While legislators have taken action across the country, Missouri Gov. Mike Parson made a surprise move earlier this month. The Republican signed an executive order barring entities connected to foreign adversaries from buying agricultural land within a 10 mile radius of military facilities. The state is relying on a federal definition of foreign adversaries, which includes China, Cuba, Russia, Iran, North Korea and Venezuela.

“While we have had no issues at this point, we want to be proactive against any potential threats,” Parson said during a press conference announcing the order.

Although China is often the focus of political rhetoric on the issue, entities associated with the country hold less than 1% of farmland held by foreign entities, according to the U.S. Department of Agriculture.

“When it comes to China, we're talking about a very, very small number,” said David Ortega, an associate professor and food economist at Michigan State University.

Canadian citizens and companies own the largest share of farmland, much of it in forests or timberland. Other countries in the top five of agricultural land ownership are the Netherlands, Italy, the United Kingdom and Germany.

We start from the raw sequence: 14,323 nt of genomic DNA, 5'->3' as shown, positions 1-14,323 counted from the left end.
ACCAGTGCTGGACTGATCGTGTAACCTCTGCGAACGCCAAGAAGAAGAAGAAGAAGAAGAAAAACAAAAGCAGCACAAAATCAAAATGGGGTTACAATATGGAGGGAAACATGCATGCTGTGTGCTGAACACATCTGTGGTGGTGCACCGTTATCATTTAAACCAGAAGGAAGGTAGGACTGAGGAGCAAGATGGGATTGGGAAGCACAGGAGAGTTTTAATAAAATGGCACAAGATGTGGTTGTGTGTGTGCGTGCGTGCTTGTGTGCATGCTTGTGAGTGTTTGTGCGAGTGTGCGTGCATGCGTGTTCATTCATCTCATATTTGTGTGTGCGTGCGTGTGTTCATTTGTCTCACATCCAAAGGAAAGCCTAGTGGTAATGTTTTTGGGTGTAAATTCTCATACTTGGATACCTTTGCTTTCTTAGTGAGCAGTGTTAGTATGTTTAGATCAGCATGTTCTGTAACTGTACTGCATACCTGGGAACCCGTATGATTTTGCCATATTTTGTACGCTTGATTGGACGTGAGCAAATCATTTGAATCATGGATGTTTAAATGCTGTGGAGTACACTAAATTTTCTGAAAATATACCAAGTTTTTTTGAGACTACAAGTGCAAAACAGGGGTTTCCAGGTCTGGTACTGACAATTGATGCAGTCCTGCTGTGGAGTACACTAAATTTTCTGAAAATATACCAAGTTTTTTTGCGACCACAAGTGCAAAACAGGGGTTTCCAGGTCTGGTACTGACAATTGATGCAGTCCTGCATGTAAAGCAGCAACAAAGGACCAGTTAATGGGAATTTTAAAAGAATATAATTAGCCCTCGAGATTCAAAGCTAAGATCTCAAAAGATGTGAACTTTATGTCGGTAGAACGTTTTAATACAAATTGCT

Tracking and enforcement

The total amount of foreign-owned farmland has increased in recent years, according to the latest numbers from the USDA. As of 2022, foreign investors held an interest in over 43.4 million acres of farmland, which is larger than the area of Wisconsin. That represents 3.4% of all privately held agricultural land in the U.S.

But there are limitations to this data, which is collected through the Agricultural Foreign Investment Disclosure Act.

“The AFIDA reporting system relies on self reporting, which introduces a lot of opportunities for missing data,” Ortega said. “People may not be reporting these transactions. And over the past few years, USDA has acknowledged that because of low staffing numbers in the agency and lack of resources, they have not been able to really enforce these reporting requirements.”